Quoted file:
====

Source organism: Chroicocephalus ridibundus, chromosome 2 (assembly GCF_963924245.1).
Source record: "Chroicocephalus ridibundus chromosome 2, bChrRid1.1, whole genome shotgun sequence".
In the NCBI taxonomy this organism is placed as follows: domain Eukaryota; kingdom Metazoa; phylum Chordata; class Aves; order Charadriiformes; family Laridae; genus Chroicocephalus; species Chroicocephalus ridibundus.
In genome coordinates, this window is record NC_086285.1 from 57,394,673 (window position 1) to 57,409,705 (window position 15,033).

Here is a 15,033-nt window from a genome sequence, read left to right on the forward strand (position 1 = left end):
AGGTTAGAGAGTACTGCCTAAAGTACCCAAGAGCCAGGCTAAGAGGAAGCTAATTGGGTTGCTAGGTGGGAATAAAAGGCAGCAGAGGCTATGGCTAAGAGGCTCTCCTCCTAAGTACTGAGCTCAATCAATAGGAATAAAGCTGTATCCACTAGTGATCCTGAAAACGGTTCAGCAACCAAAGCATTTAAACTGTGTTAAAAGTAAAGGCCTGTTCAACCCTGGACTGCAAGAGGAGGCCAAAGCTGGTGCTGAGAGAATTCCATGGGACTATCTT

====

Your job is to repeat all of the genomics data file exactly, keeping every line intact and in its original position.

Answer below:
Source organism: Chroicocephalus ridibundus, chromosome 2 (assembly GCF_963924245.1).
Source record: "Chroicocephalus ridibundus chromosome 2, bChrRid1.1, whole genome shotgun sequence".
In the NCBI taxonomy this organism is placed as follows: domain Eukaryota; kingdom Metazoa; phylum Chordata; class Aves; order Charadriiformes; family Laridae; genus Chroicocephalus; species Chroicocephalus ridibundus.
In genome coordinates, this window is record NC_086285.1 from 57,394,673 (window position 1) to 57,409,705 (window position 15,033).

Here is a 15,033-nt window from a genome sequence, read left to right on the forward strand (position 1 = left end):
AGGTTAGAGAGTACTGCCTAAAGTACCCAAGAGCCAGGCTAAGAGGAAGCTAATTGGGTTGCTAGGTGGGAATAAAAGGCAGCAGAGGCTATGGCTAAGAGGCTCTCCTCCTAAGTACTGAGCTCAATCAATAGGAATAAAGCTGTATCCACTAGTGATCCTGAAAACGGTTCAGCAACCAAAGCATTTAAACTGTGTTAAAAGTAAAGGCCTGTTCAACCCTGGACTGCAAGAGGAGGCCAAAGCTGGTGCTGAGAGAATTCCATGGGACTATCTT